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PAWTUCKET, R.I. — Steven and Dawn Porter thought they might have gotten lucky when they opened Stillwater Books earlier this year.

The business sits directly across the street from historic Slater Mill, the focus of a plan to build a new $83 million home for the Pawtucket Red Sox. “We’re 150 yards from the proposed homeplate,” Steven said.

Now, it looks like that distance is going to be about 40 miles. On Friday, the Red Sox farm team announced it was leaving its longtime home in Pawtucket for Worcester in several years, a heavy blow for baseball fans and residents of this old mill town — and the entire state.


Both lifelong Rhode Island residents and PawSox fans since age 9, the Porters said the team is a crucial piece of Pawtucket’s identity. And fans had relished seeing future Fenway stars close-up at McCoy Stadium at family-friendly prices.

“It’s a big fish for Rhode Island to let go of,” Dawn said.

Pawtucket Red Sox mascot Paws walked in the hallway outside their Clubhouse at McCoy Stadium.
Pawtucket Red Sox mascot Paws walked in the hallway outside their Clubhouse at McCoy Stadium.Matthew J. Lee/Globe staff/file 2017

Softening the blow somewhat, the move has been the talk of Pawtucket for at least a year.

Just having an answer will bring some relief to the town, said Stacey Riendeau, who founded the Pawtucket Downtown Alliance and owns a local bakery. Reindeau said she has been involved in discussions about the team’s future for well over a year.

“We’ve been jerked around this whole time,” Reindeau said. “This doesn’t surprise us.”

She said city and state officials had asked how she thought a new park in downtown Pawtucket would affect her store, Bake My Day.

“I don’t think it would have changed things for the downtown businesses much,” she said. “People tend to go to the game, eat at the game, and leave.”

But a new stadium also would have meant the demolition of a downtown eyesore — the Apex building, which would have worked toward Riendeau’s mission of a cleaner, more attractive town center.


Losing the PawSox, she fears, will bring down an already discouraged town.

“People already say this town is dead,” she said.

Riendeau refuses to accept that as fact, however. A San Diego native who has lived in Pawtucket for almost 20 years, Riendeau said she’s committed to this town and seeing her vision through. Viewing the PawSox as the town’s only hope doesn’t help, either, she said.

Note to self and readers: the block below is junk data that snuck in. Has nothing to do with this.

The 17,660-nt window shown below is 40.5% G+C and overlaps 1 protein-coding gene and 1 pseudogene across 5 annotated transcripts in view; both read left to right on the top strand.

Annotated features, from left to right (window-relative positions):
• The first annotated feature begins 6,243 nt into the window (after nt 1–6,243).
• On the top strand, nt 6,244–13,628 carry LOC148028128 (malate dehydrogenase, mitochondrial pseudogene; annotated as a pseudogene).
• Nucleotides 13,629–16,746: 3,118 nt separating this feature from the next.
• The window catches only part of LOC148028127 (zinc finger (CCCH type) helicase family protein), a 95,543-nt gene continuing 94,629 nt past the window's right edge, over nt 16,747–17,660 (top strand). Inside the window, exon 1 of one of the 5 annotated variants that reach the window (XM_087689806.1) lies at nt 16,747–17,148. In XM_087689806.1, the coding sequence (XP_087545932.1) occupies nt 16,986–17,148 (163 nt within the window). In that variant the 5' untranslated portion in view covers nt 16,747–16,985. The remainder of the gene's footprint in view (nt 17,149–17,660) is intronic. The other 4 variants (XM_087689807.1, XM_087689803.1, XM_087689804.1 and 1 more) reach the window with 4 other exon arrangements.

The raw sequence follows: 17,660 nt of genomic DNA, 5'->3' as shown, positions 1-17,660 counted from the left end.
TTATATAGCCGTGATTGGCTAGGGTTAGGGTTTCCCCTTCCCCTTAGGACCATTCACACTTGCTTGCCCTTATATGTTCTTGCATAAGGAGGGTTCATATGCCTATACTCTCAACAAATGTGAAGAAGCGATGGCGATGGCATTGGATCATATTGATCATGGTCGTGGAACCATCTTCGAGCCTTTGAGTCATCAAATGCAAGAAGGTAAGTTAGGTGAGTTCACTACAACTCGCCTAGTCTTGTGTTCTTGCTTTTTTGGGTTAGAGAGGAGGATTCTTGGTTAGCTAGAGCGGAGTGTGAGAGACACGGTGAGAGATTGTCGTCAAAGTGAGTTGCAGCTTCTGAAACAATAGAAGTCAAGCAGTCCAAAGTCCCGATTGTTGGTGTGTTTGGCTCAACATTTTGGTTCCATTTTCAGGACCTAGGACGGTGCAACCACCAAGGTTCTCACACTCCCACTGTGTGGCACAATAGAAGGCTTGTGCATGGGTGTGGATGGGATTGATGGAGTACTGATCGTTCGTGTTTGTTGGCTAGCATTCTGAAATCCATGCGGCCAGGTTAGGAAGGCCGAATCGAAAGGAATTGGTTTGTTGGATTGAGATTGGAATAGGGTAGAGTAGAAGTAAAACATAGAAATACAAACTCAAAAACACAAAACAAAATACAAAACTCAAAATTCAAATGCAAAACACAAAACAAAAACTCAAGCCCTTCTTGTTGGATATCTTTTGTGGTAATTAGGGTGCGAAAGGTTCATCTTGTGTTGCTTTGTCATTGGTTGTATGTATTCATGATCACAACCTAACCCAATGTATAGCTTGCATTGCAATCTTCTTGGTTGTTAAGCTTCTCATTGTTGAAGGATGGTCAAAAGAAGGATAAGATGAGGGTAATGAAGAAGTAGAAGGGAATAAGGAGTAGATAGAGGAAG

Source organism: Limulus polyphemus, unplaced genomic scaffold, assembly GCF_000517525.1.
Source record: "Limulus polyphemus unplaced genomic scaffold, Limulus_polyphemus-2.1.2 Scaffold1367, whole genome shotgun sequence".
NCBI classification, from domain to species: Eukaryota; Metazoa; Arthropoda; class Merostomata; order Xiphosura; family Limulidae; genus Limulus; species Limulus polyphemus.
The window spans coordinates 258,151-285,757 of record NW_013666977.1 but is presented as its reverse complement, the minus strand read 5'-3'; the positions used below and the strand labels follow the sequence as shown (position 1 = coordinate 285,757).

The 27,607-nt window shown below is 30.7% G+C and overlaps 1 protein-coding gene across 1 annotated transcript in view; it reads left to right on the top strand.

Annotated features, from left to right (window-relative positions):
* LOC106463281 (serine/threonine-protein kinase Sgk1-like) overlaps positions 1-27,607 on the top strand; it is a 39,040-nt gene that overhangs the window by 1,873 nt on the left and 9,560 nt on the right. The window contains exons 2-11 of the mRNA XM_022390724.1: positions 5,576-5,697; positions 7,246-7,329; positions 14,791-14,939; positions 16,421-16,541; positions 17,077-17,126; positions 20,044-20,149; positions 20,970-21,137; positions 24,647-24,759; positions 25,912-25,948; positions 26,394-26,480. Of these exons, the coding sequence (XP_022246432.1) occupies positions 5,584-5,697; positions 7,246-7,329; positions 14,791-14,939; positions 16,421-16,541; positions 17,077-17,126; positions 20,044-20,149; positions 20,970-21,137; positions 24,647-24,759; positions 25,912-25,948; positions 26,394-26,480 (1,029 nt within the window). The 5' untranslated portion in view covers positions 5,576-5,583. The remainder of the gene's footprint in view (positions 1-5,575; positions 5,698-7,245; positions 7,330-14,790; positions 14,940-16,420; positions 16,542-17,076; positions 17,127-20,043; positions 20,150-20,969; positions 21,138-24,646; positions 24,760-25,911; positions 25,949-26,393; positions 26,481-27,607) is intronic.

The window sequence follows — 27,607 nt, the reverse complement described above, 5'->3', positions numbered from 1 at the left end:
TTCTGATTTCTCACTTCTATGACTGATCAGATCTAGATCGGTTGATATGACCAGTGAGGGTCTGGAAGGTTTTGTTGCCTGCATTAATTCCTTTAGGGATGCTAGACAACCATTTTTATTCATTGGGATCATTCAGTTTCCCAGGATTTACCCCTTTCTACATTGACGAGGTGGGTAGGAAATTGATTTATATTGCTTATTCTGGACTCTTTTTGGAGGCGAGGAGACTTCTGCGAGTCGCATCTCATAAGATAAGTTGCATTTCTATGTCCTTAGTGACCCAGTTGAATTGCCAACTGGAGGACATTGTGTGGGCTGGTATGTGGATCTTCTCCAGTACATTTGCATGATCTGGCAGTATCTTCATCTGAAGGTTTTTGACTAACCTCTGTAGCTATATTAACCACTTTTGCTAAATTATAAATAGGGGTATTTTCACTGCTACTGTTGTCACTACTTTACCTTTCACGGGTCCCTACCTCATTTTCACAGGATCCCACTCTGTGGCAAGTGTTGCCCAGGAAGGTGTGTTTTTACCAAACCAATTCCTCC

“When that was presented as the only option, that was a red flag for me,” she said. “We need more options.”

If the PawSox go, that means finding another use for McCoy Stadium instead of allowing it to sit vacant like many other spots in town, she said. She suggested giving the site to the local public schools for their sports teams.

As for the PawSox’s remaining time in town, Riendeau doesn’t think they’ll see much local support.

“Would I buy a ticket now? Probably not.”

People here and across the border in Massachusetts fondly recalled family nights, Little League outings, and cheap dinners of hot dogs and soda at McCoy Stadium, completed in 1942. (General admission children’s seats currently go for $6.)

That was the case for Paula Dionisopoulos of Rehoboth, Mass., who was visiting Slater Mill on Friday afternoon. Though her two sons are grown, she remembers summertime outings to the ballpark and is sorry to see the team go.

“Most families can’t afford to go into Boston and go to a game together,” she said. “Here, we’ve been able to do it all. We’ve sat in the bleachers, with our sons’ baseball teams, in a box. It’s all great.”


Just hours after the announcement, fans sporting their Sox jerseys and Pawtucket baseball caps lined up outside McCoy Stadium, waiting for the doors to open for Friday night’s game.

Although the name of the relocated team is projected to be the “WooSox,” the fans’ mood was far from an affirmative whoop.

John Metaxas of Swansea and Ken Allard of Bristol, R.I., discussed the move as they waited in line. Both former ushers at McCoy, they wondered what would become of it when the team leaves.

The announcement didn’t come as a surprise to Allard, who grew up in Pawtucket: He said interest in the park had waned since he worked there about 15 years ago.

“I think some people took it for granted,” he said.

Metaxas said he was a little surprised that the rumored move would actually become a reality.

“I thought something would happen in the eleventh hour to keep it here,” he said.

Robert Molax of Somerset also grew up in Pawtucket and remembers coming to games at a very young age.

“It’s horrible for me,” Molax said of the move. “I’ve been wondering all day what would happen to this place. I’d hate for them to tear it down.”

Molax said he loved McCoy for its “intimate” feel that made everyone seem “like family.”


For Pawtucket resident Tina Trahan, Friday’s announcement was deeply disappointing.

“That’s why I’m drinking a beer,” she said, pointing to her cup.

McCoy definitely needed updates, Trahan said, but losing the team entirely was too much.

“I really hope they bring in another team,” said Trahan, who had worked at the stadium for nine years. “I don’t want to see this place go away.”

Trahan will keep coming to see the PawSox play in the next two years they’re in Pawtucket, she said. But after that?

”Absolutely not,” she said. “I won’t come see them in Worcester.”

Emily Williams can be reached at emily.williams@globe.com